Accession as a regional stabilisation factor

Greece
Greek Centre of European Studies and Research
 
As already mentioned[1] Greece has viewed the Georgia incident under two specific biases. First, a relatively pro-Russian tilt in the country’s foreign-policy equilibrium. Second, the lingering apprehensions rising out of the recent attempts for NATO accession of Georgia, of the Ukraine – and of the FYROM (with potential EU accession negotiations in the background in the case of the latter two countries). This has caused the relatively high support for the ENP in Greece, viewed as an alternative process of stabilisation in the wider area without necessarily leading to accession in the foreseeable future. The natural gas incident between Moscow and Kiev has brought further reservations to the surface.
 
In addition, for Greece, the use of EU accession as a regional stabilisation factor (with the hope that normalisation of strained bilateral relations would follow) has been a cornerstone of its foreign policy and of its EU policy from the mid-nineties until quite recently. Reference was usually made, in that context, to Greece-FYROM relations and (far more importantly) to Greece-Turkey relations. But (a) the renewed tensions between Athens and Skopje and (b) the combination of a bilateral deterioration of the Athens-Ankara relationship with the shift in Euro-Turkish relations from a potential accession to an almost certain ‘special/privileged relationship’, have undermined the hopes that the perspective of such countries’ participation to the EU might serve as a conflict–resolution mechanism in the region. Turkey’s edgy relationship with the EU and the growing uncertainty of the accession perspective, as well as the Turkish role in an enhanced Union for the Mediterranean is increasingly under scrutiny in politico-academic public debates in Greece. It is argued that in Turkey a procedure of national redeployment is currently in progress. Following the Irish referendum, the European future of Turkey should be seen under a different perspective. If the European institutional construction is stalling and the ‘enlargement fatigue’ spreads, the accession of Turkey seems to be more distant. If the Lisbon Treaty is not finally implemented, the road for the integration of Turkey into an aggregate functioning system will be opened. The manifesto of Guy Verhofstadt that refers to a system of homocentric circles was proposed as an option. The second parameter is the instability in the domestic politics of Turkey. The attempted judicial coup d’état shows that the Turkish society is not mature enough and cannot approach the lowest common denominator of the political conditions that prevail in EU member states. The situation of instability and confusion in Turkey has serious repercussions on Turkish economy which is one of high political risk. In the previous years, there were signs of considerable recovery with a substantial opening of the market to the West and a significant increase of employment. Now, the external economic turmoil has led to a stable deceleration of the Turkish economy. The Greek-Turkish relations are competitive, especially in the sectors of tourism and energy. It is stressed that the commerce with Turkey is more important for Greece because of the size of the Turkish economy.[2]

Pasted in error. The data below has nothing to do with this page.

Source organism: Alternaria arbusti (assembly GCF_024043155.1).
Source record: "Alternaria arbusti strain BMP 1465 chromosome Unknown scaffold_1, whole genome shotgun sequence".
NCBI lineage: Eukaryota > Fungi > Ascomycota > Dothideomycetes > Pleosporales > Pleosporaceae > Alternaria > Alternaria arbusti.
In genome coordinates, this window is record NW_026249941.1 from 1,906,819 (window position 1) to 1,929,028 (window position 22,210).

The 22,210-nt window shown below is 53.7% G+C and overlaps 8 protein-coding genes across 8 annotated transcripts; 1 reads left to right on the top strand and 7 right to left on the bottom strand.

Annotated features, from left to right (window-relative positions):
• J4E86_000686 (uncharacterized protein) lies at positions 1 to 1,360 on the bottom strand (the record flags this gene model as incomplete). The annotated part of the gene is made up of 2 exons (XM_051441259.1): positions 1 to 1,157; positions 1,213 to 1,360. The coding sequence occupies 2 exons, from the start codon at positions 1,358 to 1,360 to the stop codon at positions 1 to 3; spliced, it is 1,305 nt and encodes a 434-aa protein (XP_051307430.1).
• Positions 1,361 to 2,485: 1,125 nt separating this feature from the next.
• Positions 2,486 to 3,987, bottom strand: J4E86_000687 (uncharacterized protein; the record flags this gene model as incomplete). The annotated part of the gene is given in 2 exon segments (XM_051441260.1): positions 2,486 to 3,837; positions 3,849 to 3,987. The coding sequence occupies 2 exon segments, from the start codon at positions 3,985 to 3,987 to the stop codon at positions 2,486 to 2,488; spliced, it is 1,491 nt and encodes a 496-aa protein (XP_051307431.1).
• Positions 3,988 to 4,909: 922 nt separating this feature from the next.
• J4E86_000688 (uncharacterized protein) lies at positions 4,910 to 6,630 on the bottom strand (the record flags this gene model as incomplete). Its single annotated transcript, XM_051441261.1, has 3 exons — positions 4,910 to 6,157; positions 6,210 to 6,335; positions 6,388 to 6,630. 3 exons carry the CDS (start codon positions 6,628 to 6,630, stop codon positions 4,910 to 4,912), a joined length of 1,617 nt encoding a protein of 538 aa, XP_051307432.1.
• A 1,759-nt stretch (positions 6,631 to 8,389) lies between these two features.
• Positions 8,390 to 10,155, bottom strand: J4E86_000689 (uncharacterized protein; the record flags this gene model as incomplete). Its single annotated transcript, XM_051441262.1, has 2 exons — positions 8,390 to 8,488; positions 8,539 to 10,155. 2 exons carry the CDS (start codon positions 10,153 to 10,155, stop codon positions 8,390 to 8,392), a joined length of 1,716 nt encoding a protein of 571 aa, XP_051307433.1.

[1] See chapter II of this issue of EU-27 watch.


[2] See in the September 2008 issue (No 17) of VIMA IDEON, a magazine published by the major Greek daily To Vima, a dossier dedicated on Turkey-EU-Greece (editor N. Frangakis; other articles by D. Dimitriadis, President, European Economic and Social Committee, G. Glynos, ex officer of the European Commission, D. Katsoudas, Secretary General for European Affairs, Ministry of Foreign Affairs, A. Kotsiaros, researcher of IEIP, A. Mitsos, ex Director General, European Commission, C. Papadopoulos, Advisor in European Affairs, EFG Eurobank, Chr. Triantopoulos, researcher of IEIP and Kostas Zepos, Ambassador (ret.)), reflecting a roundtable discussion on “Turkey: balancing between the European perspective and internal instability” organised by EKEME, in cooperation with IEIP of the University of Athens, 1 July 2008). In the November 2008 issue (No 19) of VIMA IDEON, an additional dossier with articles dealing with the Union for the Mediterranean and Turkey by N. Frangakis, A.A. Fatouros, P. Kazakos and D. Chrysochoou & D. Xenakis was published; I. Grigoriadis, “Trials of Europeanisation: Turkish Political Culture and the European Union”, Palgrave Macmillan, Basingstoke, 2008.